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  • These doctrines of Lotze - though pronounced with the distinct and reiterated reserve that they did not contain a solution of the philosophical question regarding the nature, origin, or deeper meaning of this all-pervading mechanism, neither an explanation how the action of external things on each other takes place nor yet of the relation of mind and body, that they were merely a preliminary formula of practical scientific value, itself requiring a deeper interpretation - these doctrines were nevertheless by many considered to be the last word of the philosopher who, denouncing the reveries of Schelling or the idealistic theories of Hegel, established the science of life and mind on the same basis as that of material things.

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  • On one occasion, for instance, Heraclea was afflicted with famine, and the Pythian priestess at Delphi, bribed by Heraclides, assured his inquiring townsmen that the dearth would be stayed if they granted a golden crown to that philosopher.

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  • If, therefore, the physicist seeks to discover the laws of nature by study of natural phenomena, so the philosopher must seek the laws of historical change by the investigation of human events and of the human mind.

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  • Unlike her former lovers, he was a man of masterful will, a budge philosopher who carried her intellect by storm before he laid siege to her heart.

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  • Meanwhile he received a careful education at Lorenzo's brilliant humanistic court under such men as Angelo Poliziano, the classical scholar, Pico della Mirandola, the philosopher and theologian, the pious Marsilio Ficino who endeavoured to unite the Platonic cult with Christianity and the poet Bernardo Dovizio Bibbiena.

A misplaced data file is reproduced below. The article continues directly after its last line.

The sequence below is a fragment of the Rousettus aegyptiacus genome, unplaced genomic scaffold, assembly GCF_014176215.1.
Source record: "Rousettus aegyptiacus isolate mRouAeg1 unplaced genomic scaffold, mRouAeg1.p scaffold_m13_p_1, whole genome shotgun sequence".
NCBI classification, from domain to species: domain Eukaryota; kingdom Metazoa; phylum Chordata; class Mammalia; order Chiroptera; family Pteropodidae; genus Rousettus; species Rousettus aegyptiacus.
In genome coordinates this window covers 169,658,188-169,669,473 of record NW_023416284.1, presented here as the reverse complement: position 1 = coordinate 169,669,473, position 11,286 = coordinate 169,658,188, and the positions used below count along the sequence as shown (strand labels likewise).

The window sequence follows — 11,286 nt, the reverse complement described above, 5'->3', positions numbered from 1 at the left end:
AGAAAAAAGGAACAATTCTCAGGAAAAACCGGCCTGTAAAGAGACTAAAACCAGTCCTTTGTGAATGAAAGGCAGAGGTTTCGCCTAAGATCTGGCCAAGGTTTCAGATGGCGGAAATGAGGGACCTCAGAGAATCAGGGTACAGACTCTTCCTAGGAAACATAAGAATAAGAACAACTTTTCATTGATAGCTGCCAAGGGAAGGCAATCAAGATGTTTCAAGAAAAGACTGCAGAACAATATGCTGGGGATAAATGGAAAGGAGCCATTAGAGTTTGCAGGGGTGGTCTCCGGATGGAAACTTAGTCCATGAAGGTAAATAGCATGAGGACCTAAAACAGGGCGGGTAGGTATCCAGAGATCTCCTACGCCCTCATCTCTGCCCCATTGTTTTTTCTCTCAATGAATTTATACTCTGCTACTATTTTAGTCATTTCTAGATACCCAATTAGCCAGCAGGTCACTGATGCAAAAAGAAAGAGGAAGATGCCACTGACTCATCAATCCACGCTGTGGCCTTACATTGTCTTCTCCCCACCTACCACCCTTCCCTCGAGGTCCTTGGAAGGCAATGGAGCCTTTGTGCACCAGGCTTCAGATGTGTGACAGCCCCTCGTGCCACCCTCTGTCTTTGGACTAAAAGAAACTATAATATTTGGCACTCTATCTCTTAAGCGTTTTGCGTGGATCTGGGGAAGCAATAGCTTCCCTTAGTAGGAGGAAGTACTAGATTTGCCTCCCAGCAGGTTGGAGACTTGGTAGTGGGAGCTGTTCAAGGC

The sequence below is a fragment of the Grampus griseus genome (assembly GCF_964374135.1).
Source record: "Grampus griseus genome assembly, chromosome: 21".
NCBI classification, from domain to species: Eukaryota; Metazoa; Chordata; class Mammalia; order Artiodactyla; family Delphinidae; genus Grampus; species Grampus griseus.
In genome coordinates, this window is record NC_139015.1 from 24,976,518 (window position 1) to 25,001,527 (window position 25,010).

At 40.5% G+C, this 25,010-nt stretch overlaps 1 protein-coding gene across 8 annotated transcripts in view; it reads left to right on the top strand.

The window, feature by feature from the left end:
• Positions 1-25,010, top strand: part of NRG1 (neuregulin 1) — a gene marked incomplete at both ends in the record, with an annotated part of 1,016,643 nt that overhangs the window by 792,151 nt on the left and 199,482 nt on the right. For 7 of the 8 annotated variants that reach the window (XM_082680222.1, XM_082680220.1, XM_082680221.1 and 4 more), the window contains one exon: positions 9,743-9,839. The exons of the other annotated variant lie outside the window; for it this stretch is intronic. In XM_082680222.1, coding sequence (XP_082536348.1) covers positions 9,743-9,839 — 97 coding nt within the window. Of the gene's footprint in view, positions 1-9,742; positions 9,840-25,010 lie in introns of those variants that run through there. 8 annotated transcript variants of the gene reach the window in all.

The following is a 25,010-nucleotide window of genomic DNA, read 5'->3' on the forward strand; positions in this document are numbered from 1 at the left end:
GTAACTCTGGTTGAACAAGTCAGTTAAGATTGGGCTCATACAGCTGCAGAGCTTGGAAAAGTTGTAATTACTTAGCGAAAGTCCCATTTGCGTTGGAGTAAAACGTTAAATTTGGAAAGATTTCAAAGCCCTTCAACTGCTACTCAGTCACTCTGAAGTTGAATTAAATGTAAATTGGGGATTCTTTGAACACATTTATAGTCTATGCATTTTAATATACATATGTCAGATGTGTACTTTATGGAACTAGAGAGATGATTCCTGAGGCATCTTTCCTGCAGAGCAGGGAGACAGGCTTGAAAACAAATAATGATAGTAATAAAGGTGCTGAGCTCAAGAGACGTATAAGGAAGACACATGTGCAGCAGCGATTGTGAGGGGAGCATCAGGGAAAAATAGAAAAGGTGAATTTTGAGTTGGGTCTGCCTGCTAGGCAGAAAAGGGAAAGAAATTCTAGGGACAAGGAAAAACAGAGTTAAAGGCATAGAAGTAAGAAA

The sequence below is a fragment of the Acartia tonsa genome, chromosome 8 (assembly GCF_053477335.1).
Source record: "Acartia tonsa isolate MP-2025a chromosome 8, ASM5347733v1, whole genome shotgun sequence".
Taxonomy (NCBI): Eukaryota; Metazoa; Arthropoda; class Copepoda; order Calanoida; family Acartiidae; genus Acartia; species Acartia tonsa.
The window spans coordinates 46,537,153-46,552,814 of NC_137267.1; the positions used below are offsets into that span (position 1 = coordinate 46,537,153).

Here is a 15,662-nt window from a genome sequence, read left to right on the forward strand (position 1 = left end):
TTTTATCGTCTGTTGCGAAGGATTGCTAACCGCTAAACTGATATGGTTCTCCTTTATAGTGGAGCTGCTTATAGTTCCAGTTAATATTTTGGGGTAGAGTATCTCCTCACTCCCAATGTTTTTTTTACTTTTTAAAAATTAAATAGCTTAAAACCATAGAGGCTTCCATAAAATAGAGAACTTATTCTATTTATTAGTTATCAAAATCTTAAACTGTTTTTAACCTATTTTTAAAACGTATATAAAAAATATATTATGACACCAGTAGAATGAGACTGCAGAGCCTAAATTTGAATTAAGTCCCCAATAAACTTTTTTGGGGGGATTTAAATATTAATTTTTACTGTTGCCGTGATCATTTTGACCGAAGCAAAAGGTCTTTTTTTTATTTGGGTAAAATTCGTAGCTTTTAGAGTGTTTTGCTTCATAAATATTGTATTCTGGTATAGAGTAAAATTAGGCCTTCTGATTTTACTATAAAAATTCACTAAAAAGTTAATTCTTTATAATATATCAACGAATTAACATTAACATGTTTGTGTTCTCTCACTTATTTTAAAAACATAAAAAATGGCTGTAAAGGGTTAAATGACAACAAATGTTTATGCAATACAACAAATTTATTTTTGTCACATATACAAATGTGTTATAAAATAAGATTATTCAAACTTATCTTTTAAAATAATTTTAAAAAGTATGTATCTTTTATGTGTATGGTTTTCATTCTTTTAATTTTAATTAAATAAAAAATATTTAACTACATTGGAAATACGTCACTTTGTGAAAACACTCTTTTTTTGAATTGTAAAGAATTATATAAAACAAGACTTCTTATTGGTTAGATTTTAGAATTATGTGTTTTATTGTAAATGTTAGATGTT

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  • It was not till 1838 that Leo's polemical work Die Hegelingen proclaimed his breach with the radical developments of the philosopher's later disciples; a breach which developed into opposition to the philosopher himself.

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  • And meanwhile the rift between Alexander and his European followers continued to show itself in dark incidents - the murder of Clitus at Maracanda (Samarkand), when Alexander struck down an old friend, both being hot with wine; the claim that Alexander should be approached with prostration (proskynesis), urged in the spring of 327, and opposed boldly by the philosopher Callisthenes, Aristotle's nephew, who had come in the king's train; the conspiracy of the pages at Bactria, which was made an occasion for putting Callisthenes to death.

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  • In the days of its greatest power Rhodes became famous as a centre of pictorial and plastic art; it gave rise to a school of eclectic oratory whose chief representative was Apollonius Molon, the teacher of Cicero; it was the birthplace of the Stoic philosopher Panaetius; the home of the poet Apollonius Rhodius and the historian Posidonius.

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  • Or a philosopher like Hegel, armed with a metaphysical theory, may descend upon the facts of religion and interpret them in its light, till they almost lose their original significance, which we might provisionally define as consisting in this, that the believer in any religion finds himself helped or (as he claims) saved by it.

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  • But this God of Aristotle's is a cold consciousness, imitated only by the contemplative virtue of the philosopher, not by the morally active citizen.